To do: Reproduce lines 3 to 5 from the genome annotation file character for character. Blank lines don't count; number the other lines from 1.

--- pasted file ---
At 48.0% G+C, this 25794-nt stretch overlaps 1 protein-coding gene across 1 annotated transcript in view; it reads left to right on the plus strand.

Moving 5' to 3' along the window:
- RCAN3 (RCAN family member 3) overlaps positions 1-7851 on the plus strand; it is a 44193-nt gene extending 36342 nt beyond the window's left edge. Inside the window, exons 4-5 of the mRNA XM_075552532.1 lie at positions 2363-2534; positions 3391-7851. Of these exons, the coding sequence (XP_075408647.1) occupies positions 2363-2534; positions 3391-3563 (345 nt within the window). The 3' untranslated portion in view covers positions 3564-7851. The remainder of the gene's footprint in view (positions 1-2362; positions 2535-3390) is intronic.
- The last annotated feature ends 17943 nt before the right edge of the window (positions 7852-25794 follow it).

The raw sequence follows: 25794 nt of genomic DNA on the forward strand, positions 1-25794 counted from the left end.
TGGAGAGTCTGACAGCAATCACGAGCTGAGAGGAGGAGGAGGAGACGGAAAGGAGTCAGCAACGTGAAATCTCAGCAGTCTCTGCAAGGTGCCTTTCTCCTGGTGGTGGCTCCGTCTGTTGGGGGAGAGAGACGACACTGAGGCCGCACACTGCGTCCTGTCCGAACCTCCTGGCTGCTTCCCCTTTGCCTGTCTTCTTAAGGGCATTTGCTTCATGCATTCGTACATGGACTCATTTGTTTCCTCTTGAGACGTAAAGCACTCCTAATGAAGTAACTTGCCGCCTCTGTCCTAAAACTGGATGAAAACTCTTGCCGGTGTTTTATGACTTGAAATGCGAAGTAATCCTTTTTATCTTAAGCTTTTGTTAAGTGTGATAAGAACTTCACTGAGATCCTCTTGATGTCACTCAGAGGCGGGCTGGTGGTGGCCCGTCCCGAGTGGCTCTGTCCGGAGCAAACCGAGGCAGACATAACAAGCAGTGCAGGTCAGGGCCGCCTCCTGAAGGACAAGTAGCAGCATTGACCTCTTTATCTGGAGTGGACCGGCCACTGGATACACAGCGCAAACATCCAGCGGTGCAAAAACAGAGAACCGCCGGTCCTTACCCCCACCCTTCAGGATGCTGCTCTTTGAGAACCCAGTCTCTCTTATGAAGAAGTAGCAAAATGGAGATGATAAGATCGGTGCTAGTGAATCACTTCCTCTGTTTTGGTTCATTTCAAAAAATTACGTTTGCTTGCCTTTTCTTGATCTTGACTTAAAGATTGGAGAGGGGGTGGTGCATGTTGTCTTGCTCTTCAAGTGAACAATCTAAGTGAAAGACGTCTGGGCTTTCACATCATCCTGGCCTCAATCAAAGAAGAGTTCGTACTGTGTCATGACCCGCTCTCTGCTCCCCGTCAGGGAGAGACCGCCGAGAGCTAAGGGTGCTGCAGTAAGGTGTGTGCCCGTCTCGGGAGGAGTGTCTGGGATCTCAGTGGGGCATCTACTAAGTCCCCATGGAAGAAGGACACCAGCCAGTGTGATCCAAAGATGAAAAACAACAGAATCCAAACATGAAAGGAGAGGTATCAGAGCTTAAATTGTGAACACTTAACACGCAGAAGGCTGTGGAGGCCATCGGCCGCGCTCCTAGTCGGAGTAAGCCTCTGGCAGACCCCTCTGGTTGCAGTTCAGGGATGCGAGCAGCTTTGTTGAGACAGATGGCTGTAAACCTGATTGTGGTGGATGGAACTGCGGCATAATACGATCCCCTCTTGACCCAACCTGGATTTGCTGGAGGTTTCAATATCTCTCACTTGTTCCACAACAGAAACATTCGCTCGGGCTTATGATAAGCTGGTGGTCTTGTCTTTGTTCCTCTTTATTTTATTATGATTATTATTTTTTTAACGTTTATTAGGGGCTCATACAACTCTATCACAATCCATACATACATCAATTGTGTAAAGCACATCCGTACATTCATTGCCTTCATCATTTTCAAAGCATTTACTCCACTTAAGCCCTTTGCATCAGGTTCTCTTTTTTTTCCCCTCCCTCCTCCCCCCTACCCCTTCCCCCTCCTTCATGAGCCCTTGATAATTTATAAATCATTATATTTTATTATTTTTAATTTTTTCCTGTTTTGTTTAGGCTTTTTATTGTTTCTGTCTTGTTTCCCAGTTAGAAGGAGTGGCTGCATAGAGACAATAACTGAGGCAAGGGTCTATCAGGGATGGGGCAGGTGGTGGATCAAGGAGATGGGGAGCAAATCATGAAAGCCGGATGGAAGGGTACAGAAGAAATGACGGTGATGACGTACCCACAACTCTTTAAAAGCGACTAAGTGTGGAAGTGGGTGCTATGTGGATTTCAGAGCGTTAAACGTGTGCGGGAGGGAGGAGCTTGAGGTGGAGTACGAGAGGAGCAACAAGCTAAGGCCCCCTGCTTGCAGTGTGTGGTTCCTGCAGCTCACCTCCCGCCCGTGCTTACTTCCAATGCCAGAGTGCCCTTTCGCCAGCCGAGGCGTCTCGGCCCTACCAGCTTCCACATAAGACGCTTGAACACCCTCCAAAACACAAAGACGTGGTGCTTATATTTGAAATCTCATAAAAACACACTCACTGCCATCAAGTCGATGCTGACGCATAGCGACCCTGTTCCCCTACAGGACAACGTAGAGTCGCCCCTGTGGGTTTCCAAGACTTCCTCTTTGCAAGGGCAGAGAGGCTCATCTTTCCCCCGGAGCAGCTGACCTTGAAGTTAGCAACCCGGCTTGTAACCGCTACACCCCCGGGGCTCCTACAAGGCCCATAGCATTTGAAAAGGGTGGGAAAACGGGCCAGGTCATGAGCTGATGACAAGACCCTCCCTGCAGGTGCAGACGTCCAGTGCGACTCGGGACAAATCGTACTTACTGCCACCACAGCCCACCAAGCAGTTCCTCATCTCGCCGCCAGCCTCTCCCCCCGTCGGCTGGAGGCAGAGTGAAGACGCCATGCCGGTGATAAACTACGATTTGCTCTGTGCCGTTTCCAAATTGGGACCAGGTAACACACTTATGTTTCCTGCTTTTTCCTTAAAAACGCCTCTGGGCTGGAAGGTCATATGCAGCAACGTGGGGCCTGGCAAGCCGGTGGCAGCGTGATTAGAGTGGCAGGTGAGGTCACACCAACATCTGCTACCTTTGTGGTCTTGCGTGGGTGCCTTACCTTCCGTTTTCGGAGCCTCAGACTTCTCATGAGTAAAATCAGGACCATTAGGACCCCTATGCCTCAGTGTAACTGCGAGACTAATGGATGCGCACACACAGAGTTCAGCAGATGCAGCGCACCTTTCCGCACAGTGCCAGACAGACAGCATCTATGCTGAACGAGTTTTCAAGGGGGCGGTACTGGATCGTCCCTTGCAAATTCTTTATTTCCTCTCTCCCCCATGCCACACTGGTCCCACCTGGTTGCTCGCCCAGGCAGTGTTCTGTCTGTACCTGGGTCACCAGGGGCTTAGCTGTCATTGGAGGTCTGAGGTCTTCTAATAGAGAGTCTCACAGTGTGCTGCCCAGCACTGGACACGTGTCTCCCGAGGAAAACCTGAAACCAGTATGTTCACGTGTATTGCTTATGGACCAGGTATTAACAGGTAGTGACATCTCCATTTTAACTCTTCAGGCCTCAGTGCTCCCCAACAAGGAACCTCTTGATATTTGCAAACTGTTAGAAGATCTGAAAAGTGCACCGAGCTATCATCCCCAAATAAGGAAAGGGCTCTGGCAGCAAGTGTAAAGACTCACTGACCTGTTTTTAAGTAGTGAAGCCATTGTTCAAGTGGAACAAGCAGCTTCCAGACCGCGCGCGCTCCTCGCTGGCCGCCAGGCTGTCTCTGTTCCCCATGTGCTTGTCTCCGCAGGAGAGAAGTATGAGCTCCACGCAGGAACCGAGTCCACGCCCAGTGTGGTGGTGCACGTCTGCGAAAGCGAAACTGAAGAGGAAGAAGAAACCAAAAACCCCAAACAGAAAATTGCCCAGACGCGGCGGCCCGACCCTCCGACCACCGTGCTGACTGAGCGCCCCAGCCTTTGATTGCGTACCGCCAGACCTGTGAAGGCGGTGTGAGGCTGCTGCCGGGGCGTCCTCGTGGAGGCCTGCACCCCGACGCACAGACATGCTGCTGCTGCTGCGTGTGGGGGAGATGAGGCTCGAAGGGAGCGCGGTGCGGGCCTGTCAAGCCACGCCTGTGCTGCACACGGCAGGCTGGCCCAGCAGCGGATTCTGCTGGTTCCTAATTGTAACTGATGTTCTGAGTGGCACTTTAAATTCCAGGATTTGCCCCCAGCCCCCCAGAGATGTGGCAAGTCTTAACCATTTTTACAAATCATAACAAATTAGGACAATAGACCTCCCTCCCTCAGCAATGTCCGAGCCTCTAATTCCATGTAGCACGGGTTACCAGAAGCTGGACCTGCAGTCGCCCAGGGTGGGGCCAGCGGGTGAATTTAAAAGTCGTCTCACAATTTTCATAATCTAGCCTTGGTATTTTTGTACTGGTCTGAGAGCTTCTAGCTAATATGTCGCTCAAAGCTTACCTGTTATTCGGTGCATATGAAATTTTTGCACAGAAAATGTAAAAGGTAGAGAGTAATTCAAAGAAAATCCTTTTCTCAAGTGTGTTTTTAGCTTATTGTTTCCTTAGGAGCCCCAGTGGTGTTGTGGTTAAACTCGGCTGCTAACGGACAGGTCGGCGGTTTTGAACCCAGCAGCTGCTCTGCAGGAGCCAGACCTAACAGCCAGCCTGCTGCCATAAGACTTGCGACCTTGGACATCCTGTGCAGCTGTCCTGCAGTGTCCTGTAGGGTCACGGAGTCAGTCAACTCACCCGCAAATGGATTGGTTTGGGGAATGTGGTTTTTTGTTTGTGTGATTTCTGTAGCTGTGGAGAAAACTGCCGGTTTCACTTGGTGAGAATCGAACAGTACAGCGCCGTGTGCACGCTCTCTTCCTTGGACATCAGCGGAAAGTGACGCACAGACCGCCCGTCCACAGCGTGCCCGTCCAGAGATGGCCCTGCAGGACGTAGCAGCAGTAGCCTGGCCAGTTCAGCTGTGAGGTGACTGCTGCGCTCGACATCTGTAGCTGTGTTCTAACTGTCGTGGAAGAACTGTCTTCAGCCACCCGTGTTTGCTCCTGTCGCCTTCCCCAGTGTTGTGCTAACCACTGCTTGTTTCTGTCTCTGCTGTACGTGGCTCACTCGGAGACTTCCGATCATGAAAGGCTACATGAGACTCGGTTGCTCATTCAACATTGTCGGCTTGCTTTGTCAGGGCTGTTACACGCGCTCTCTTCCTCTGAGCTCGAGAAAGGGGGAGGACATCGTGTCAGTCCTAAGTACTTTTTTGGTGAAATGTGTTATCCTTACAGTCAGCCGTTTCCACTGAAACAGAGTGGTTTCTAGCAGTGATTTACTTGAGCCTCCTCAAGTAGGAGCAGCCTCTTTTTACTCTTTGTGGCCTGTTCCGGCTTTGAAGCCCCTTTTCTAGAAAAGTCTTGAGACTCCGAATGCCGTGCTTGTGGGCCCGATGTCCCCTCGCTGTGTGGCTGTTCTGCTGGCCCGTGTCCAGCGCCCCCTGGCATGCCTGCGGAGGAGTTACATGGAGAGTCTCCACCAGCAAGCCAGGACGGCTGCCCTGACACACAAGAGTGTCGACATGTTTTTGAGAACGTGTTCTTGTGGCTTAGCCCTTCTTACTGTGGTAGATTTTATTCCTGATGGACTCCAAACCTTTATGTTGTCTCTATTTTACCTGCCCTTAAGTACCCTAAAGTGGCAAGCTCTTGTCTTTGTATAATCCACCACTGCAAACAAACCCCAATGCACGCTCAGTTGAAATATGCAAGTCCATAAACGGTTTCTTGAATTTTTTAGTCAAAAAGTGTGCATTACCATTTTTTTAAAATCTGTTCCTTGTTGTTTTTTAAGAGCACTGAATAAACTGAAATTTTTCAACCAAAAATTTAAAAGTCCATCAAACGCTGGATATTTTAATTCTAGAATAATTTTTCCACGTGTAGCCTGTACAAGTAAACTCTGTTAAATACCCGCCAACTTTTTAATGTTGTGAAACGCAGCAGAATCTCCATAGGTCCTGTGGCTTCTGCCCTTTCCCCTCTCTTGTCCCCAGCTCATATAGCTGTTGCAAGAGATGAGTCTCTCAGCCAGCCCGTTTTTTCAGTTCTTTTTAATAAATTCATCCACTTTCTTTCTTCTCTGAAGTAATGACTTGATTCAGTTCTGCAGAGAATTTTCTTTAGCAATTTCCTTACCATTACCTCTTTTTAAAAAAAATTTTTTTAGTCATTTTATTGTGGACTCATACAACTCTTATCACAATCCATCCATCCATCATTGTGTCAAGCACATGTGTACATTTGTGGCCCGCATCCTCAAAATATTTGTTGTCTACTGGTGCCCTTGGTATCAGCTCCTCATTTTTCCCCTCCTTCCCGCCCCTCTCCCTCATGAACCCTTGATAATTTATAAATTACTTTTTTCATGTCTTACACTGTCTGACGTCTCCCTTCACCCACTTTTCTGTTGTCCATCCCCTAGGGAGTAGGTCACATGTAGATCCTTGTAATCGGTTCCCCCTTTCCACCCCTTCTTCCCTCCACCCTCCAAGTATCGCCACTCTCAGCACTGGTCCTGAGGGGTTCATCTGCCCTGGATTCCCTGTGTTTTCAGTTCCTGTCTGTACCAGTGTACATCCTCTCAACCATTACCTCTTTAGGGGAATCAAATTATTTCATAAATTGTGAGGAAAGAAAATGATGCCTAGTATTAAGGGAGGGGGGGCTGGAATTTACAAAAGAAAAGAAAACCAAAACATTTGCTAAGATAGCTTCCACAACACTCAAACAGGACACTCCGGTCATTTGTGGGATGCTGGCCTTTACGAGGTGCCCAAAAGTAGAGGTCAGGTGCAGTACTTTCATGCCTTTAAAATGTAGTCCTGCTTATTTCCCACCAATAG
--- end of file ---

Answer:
- RCAN3 (RCAN family member 3) overlaps positions 1-7851 on the plus strand; it is a 44193-nt gene extending 36342 nt beyond the window's left edge. Inside the window, exons 4-5 of the mRNA XM_075552532.1 lie at positions 2363-2534; positions 3391-7851. Of these exons, the coding sequence (XP_075408647.1) occupies positions 2363-2534; positions 3391-3563 (345 nt within the window). The 3' untranslated portion in view covers positions 3564-7851. The remainder of the gene's footprint in view (positions 1-2362; positions 2535-3390) is intronic.
- The last annotated feature ends 17943 nt before the right edge of the window (positions 7852-25794 follow it).

The raw sequence follows: 25794 nt of genomic DNA on the forward strand, positions 1-25794 counted from the left end.